Dutch ‘Big Brother’ secret police law referendum, 21 March


Dutch students against Big Brother secret police law, ANP photo

This photo shows five Amsterdam university students, who recently started collecting voters’ signatures against a new law which attacks civil liberties by enormously increasing secret police powers to spy on citizens.

Today, the Dutch election authority has decided that there will be a referendum in which people can vote for or against that law on 21 March 2018; the day of the local elections.

There were over 417,000 signatures. The election authority found these were overwhelmingly valid signatures; far more than the 300,000 required by the Dutch law on consultative referendums.

These voters have signed to have this referendum against that new law giving secret services ‘Big Brother’ powers to spy on the Internet activities of all citizens, including the great majority of people not suspected of any crime.

The law also wants sharing of the results of that spying with foreign secret services. Like the NSA and the CIA in the USA; where Donald Trump wants more spying and more torture by secret police. Or like the ‘intelligence’ service in Rajoy‘s Spain, where over 800 people are injured for voting and people are jailed and threatened with thirty years of imprisonment for peacefully having different views on independence for Catalonia (different from pro-independence people in Scotland or Quebec, not jailed for free speech by the British or Canadian governments). After all, Mr Rajoy is an European Union and NATO ally of the Dutch government. Another NATO ally is Erdogan, dictator of Turkey. This new Dutch law opens the door for sharing results of spying on Dutch citizens with Erdogan‘s secret police. Another ally, though not a NATO or European Union member, is the head-chopping absolute monarchy in Saudi Arabia.

These foreign secret police organisations will even get data which the Dutch secret services themselves have not analyzed yet.

Senior legal advisers of the Dutch government like the Raad van State are critical of the law. So are human rights organisations like Amnesty International.

There is a good chance that the Dutch electorate will reject this anti-privacy law; if one bases oneself on the two national referendums in the Netherlands so far.

On 1 June 2005, there was a referendum on the proposed European Union constitution. The referendum had been proposed by politicians supporting that European Union constitution, expecting they would win. The VVD right-wing pro-Big Business party campaigned in that referendum with TV propaganda claiming ridiculously that if people would vote No then mass murder in Auschwitz concentration camp would start again. However, 61.5% of voters voted No; especially not so rich voters.

Technically, the Dutch government and the European Union respected the Dutch No vote, and also the French No vote, against the European constitution. However, they replaced it with the Lisbon treaty, with only cosmetic changes. About that treaty, the voters of the Netherlands and all European Union countries except Ireland, were not given the right to vote. So, still disrespect for the voters.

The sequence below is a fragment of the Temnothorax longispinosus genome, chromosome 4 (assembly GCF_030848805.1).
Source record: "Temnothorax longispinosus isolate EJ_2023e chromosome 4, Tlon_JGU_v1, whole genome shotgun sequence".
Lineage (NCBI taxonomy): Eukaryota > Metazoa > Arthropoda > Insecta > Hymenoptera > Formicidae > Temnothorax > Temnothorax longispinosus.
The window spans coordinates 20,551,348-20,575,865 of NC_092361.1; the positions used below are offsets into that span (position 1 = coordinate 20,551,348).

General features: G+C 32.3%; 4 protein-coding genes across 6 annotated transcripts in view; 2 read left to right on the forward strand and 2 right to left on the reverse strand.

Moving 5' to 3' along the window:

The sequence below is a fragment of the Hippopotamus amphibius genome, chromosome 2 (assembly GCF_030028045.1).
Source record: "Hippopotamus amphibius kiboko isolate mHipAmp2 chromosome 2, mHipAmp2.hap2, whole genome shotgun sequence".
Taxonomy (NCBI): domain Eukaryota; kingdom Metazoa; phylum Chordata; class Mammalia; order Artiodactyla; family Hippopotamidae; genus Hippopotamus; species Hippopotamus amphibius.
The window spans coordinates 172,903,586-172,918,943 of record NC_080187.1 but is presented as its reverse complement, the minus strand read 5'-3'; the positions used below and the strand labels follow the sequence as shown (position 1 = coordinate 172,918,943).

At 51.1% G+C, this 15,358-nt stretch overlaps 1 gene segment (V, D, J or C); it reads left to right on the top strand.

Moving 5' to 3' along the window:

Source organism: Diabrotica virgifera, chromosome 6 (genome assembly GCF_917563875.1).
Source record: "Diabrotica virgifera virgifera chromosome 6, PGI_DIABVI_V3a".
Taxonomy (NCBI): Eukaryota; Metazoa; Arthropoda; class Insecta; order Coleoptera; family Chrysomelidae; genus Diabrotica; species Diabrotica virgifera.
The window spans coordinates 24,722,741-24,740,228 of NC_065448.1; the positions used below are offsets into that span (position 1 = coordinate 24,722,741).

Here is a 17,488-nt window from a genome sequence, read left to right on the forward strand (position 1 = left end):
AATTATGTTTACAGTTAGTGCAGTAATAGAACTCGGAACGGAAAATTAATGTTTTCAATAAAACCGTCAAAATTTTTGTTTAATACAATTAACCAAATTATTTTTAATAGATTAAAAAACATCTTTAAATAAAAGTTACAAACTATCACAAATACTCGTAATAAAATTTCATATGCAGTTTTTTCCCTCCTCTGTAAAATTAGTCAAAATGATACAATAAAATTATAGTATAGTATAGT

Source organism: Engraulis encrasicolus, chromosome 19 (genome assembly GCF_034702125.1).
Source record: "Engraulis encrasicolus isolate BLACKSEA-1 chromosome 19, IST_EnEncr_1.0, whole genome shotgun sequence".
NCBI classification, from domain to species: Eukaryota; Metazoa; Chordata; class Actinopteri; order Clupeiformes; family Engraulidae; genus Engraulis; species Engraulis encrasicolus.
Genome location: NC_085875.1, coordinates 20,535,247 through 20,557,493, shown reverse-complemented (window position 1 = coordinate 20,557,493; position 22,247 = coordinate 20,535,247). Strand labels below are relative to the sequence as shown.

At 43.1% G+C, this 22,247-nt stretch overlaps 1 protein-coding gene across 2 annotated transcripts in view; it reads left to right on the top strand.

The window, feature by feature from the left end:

On 6 April 2016, there was again a referendum in the Netherlands. This time on the proposed treaty between the European Union and Ukraine. This time, over 400,000 signatures had been collected by a committee which said they were neither for nor against the treaty. Like in 2005, practically the whole political and Big Business establishment campaigned for a Yes vote for the treaty. But, again, 61,1% of the people voted against.

The Dutch Mark Rutte government disrespected that vote while hypocritically claiming they did respect it.

If voters will vote No to the Big Brother law in March 2018, will politicians respect that then? Looking at how they disrespected the two earlier referendums, one cannot be over-optimistic. However, if people don’t vote or vote Yes to Big Brother, then civil liberties will 100% certainly be damaged.

The new Dutch government is a coalition of four parties, with only a one seat majority in parliament.

The most ‘liberal’ (in the United States sense) of the four parties in this right-wing coalition is D66. A party which voted against the Big Brother law when parliament discussed it. A party, founded in 1966, with as one of its main points to have decisive referendums. However, they are now one of four parties which have agreed to carry on with the Big Brother law and to abolish even consultative referendums. Kaisa Ollongren, the new Minister of the Interior, is a D66 member.

Ms Ollongren has said that she, though a D66 member, does not like referendums. She admitted that it is impossible to make the new Big Brother law effective on 1 January 2018, as the new government had planned. She wants to make it effective on 1 May; after the referendum about it.

Buma, the leader of the CDA, a right-wing party in the coalition, has said that the government should disregard the referendum vote if the electorate will vote against the Big Bother law. D66 leader Pechtold has said that was ‘not clever’ of Buma. But will Pechtold really strongly oppose the Buma policy in this, which is a move from democracy towards dictatorship? Or will defeating this anti-democratic Buma policy rather depend on a mass movement outside parliament?

The new coalition government plans to abolish consultative referendums. Will there be a referendum against the plans to abolish referendums?

No, says the Dutch government; to the indignation of the youth organisation of government coalition party D66.

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